The Cheonggyecheon Museum in Seoul

Operated by the Seoul Museum of History, the Cheonggyecheon Museum (청계천박물관) is located on the south bank of the Cheonggyecheon stream’s (청계천) eastern boundary, just before it converges with the Jungnangcheon (중낭천) on its way into the Hangang river.

External view of a brick building, partially wrapped in builder's plastic, with small wooden houses on stilts in front of it, at Cheonggyecheon, Seoul.

The Cheonggyecheon Museum was opened on September 26, 2005, just five days before the “clear stream” itself was re-introduced to the public.

The remarkable transformation of the Cheonggyecheon stream – from a thriving stream, to a polluted cesspool, to an elevated expressway, is certainly a compelling story to be told.

From the outside, the Cheonggyecheon Museum’s long shape actually resembles a stream, due to a wide panel of blue glass that seems almost like a reflection of the water below.

Once inside, the 4,200 square meters of exhibition space is organized into four levels. I say “levels” rather than floors because after riding an escalator to the top, visitors work their way back down via four long ramps featuring 12 different exhibits.

Artist's impression of a map of Cheonggyecheon area of Seoul, showing the regeneration works. The river runs in a semicircle around yellow and green illustrated town map.
Photo from here.

The upper levels start with a glimpse of the Cheonggyecheon stream at its worst, when waste from streamside shantytowns turned what was once a pristine oasis into a stagnant reservoir of untreated sewage.

What followed was the total destruction of the waterway, when the shanties were cleared in the 1960s and an elevated expressway paved over the streambed.

It all looks pretty bleak until you reach the section’s happy ending, which is a look at how the 380 billion won restoration project was conceived and executed.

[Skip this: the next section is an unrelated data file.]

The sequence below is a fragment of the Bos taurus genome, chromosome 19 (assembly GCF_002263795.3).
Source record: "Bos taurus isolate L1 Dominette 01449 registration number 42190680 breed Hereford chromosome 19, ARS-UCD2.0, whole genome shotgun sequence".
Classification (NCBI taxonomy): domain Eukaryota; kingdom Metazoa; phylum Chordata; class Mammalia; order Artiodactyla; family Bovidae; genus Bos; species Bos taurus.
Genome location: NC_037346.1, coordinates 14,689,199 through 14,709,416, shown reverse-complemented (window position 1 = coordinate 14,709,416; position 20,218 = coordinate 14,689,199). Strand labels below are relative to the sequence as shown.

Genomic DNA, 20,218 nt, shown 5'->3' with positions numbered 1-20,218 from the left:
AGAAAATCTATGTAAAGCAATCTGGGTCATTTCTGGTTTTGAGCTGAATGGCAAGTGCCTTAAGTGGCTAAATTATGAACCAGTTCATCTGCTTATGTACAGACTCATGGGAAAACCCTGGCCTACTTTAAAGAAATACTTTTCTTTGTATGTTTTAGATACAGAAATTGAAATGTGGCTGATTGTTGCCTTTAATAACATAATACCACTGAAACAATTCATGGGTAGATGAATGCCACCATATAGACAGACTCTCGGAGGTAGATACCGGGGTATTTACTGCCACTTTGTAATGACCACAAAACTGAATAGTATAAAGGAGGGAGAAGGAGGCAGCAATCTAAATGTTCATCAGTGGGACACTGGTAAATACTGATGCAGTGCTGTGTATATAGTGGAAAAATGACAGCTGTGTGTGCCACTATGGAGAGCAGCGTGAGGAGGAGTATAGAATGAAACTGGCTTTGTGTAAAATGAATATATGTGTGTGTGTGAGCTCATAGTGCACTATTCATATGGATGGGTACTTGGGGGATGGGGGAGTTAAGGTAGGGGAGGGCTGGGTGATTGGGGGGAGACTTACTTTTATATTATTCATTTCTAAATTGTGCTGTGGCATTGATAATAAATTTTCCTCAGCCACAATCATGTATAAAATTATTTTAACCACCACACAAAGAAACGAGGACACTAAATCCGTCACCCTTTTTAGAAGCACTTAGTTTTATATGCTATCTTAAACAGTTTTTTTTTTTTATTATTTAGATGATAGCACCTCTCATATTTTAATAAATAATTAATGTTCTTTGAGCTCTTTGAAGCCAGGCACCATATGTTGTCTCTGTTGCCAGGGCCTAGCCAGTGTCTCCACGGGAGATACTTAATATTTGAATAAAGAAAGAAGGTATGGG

The next section focuses on the importance of the stream during Korea’s Joseon Dynasty. In one part, four of the royal era’s most famous kings – Taejong, Sejong, Yeongjo and Jeongjo – talk about how the stream impacted life in their capital over 500 years.

A scale model of the transformation of Cheonggyecheon area, Seoul. Small buildings and roads, with bridges across the river are are shown to scale, with green spaces in between, at Cheonggyecheon Museum.
Photo from here.

Both a source of fresh water for a growing population, and a source of frustration due to frequent floods, it’s clear that the Cheonggyecheon stream helped shape Seoul’s history.

Anyone who’s visited the Cheonggyecheon stream knows that its many bridges are a prominent feature. There are 22 of them in all, and part of the Cheonggyecheon Museum is dedicated to retelling some of those old bridges’ stories.

For example, much of the stream’s very first bridge – Gwangtonggyo – can still be traversed. This is all the more remarkable since its original earthen form was constructed back in 1410!

In addition to the permanent collection, the Cheonggyecheon Museum also hosts performances and lectures, as well as special exhibitions.

An exhibition at Cheonggyecheon museum showing wooden houses built on stilts on the side of a dirty river, with bright light behind.
Photo from here.

This spring, “Old Seoul through Foreign Eyes” unveils the “Gyeongseong 1939” video to the general public for the first time.

Referring to Seoul’s name during the Japanese colonial period, the video was recorded by the colonial railway authority, and offers a stunning glimpse into pre-war Seoul when electric street cars took locals donning tall hats and bright white hanbok clothing to and from stately colonial buildings.

Finally, a visit to the Cheonggyecheon Museum shouldn’t neglect the outdoor viewing area, which affords great views of the stream and surroundings.

As expected, a revitalized Cheonggyecheon stream has spawned a construction boom along its banks.

So take a look around, because it’s a fair bet that this historically industrial part of the city won’t be that way much longer.

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About Matt Kelley

Matt Kelly is native of the US Pacific Northwest and is half-Korean by ethnicity. He lived in Korea for five years and has written hundreds of travel guides for Wallpaper, TimeOut, the Boston Globe and Seoul Magazine and was a host for several different variety shows on Korean radio and television.

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